DS 3 Performance
It doesn’t quite gel on the road, so how would the DS 3 fare on track?
‘Given it wasn’t designed with trackdays in mind, it gave a pretty good account of itself’
OUR LAST TRACK EVENING OF THE year and the first opportunity to take our DS3 Performance onto a circuit. I’ll admit I was excited at the prospect, and an uncharacteristically balmy autumn evening and a challenging track configuration at Rockingham provided the perfect backdrop for what promised to be the DS 3’s most exacting test to date.
It’s no secret that up to this point the car hasn’t proven the most confidence-inspiring. As I’ve mentioned before, the ingredients are all there but the final package ultimately disappoints... on the road, that is. Then again, there ain’t no traffic lights or crossings on a trackday. So on that note it was towing eye in, helmet on and circuit here we come!
The issues I have had with the car’s fiddly controls and poor ergonomics immediately faded with nothing else to focus on but the racing line and the GT3S and 4s filling my rear-view mirror. A little heat in the Michelin Pilot Super Sports went a long way to restoring my faith and confidence and, a few laps of familiarisation later, I was ready to push on and see what the car could really do. I found an instant connection with those brilliantly placed pedals, heeling and toeing my way into the first tight left-hander. Turn-in has always been one of the DS 3’s strong suits and it didn’t disappoint here, more than holding its own with a Golf R, GT86 and M235i.
For me, the DS 3 has just the right level of performance for track driving. Unless you’re massively experienced, you generally want something that you can evolve with, without feeling as though you’re constantly on the edge of control. In the right hands, as colleague Will Beaumont showed, the DS 3 could keep up with the best of them and prove its worth as a nimble and – crucially – fun trackday car. And while we’re singing some praises, the brakes were a revelation, seemingly unfazed by lap after lap of punishment.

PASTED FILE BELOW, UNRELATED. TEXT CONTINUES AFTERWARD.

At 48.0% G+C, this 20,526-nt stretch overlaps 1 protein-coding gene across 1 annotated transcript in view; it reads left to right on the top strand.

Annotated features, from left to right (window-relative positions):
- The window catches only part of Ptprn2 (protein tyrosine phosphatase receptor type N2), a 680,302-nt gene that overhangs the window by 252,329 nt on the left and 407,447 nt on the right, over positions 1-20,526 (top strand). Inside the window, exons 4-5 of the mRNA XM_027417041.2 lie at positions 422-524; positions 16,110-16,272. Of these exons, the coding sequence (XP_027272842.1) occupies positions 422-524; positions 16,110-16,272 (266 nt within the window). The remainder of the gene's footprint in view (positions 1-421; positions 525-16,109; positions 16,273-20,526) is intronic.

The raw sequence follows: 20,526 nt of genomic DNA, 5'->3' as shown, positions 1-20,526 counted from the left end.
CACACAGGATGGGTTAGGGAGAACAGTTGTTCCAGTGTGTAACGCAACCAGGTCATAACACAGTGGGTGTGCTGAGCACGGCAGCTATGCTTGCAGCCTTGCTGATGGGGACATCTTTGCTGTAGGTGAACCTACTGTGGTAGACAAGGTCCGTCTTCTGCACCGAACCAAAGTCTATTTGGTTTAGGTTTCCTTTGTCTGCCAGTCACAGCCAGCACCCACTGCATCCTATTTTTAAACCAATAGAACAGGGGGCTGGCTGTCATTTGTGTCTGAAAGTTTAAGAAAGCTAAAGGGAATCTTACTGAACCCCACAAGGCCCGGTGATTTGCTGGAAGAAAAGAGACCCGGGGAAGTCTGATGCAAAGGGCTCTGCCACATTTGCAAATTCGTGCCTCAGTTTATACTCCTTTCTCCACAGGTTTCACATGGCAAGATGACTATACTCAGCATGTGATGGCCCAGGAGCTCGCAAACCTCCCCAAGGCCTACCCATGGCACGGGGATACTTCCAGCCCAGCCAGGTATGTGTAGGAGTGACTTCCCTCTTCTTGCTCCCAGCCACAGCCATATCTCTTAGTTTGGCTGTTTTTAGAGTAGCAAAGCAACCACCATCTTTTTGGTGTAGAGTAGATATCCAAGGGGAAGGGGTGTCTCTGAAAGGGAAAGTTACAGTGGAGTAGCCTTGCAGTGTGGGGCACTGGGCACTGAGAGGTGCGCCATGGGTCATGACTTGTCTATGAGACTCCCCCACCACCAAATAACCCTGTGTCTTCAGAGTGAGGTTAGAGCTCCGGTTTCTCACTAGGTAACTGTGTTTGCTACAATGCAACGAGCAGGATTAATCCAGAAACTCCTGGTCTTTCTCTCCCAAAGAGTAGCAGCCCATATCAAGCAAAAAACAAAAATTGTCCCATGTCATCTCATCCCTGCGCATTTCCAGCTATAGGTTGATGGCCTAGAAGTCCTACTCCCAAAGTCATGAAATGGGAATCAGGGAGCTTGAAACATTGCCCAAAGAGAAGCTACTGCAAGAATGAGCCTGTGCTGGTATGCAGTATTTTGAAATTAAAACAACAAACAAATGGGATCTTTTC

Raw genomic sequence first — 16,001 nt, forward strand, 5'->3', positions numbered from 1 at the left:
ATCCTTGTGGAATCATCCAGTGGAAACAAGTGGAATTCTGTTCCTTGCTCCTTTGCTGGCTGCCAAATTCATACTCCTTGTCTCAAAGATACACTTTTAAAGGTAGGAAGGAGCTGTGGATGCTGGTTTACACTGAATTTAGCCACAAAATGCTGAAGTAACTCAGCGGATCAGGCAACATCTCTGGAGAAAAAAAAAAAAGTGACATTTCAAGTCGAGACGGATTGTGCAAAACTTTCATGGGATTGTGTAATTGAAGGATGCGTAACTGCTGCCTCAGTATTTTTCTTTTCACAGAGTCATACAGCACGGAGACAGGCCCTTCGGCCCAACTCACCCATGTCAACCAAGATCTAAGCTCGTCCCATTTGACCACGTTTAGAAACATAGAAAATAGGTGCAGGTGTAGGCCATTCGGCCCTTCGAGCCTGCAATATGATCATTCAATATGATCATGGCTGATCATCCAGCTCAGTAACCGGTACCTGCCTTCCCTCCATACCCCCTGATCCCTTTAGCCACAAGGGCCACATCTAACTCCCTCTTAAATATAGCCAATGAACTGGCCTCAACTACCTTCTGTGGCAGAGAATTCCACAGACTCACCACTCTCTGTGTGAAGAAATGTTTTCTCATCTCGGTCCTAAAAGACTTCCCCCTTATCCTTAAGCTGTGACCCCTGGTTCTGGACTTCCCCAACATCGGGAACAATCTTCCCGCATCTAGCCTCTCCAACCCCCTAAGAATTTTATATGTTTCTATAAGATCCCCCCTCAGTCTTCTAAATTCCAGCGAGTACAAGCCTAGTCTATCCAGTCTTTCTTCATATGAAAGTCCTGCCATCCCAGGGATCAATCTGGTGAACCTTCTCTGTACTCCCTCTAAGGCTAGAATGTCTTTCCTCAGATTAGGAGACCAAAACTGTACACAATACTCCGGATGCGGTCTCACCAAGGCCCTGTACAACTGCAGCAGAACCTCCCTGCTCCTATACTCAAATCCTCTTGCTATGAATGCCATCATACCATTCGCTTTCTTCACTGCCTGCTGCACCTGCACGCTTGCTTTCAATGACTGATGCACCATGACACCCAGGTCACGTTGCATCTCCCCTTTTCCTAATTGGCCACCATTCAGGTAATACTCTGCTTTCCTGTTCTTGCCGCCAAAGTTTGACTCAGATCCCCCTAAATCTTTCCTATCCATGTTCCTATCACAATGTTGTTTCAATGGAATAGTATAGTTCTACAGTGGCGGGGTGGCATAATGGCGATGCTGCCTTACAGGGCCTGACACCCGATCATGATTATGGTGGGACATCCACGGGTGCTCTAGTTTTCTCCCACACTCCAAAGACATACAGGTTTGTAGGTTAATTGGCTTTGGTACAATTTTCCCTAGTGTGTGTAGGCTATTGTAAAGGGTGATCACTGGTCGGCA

But the DS still frustrated in parts. Yes, it was fun, but then anything with a bit of poke and a quality diff would have been. Just as on the road, I couldn’t help thinking that it was the bite of those Super Sport tyres combined with the limited-slip diff that was almost entirely responsible for it feeling as good as it did. It just doesn’t give you the level of
interaction, balance and precision you would get from, say, a Clio 200 Cup. The oversized steering wheel frustrated in the same way it does on the road. And the feeling of being
on the car, rather than in it, was still there, although those PSA racing seats keep you firmly in place for tight direction changes.
Overall I was impressed with the ability of the DS 3 on track – but that’s largely because it’s pretty clear it wasn’t conceived and designed with trackdays in mind at all. Given that, it gave a pretty good account of itself.
Ultimately, though, the DS 3 Performance lacks the sharp focus of the very best hot hatches, and that’s as true on the track as it is on the road. So we find ourselves pondering the same familiar questions once again. For what purpose and – more to the point – what customer was this car really designed?
Above and below: track evening at Rockingham was a chance to see if the so-far-underwhelming DS 3 Performance could redeem itself on a circuit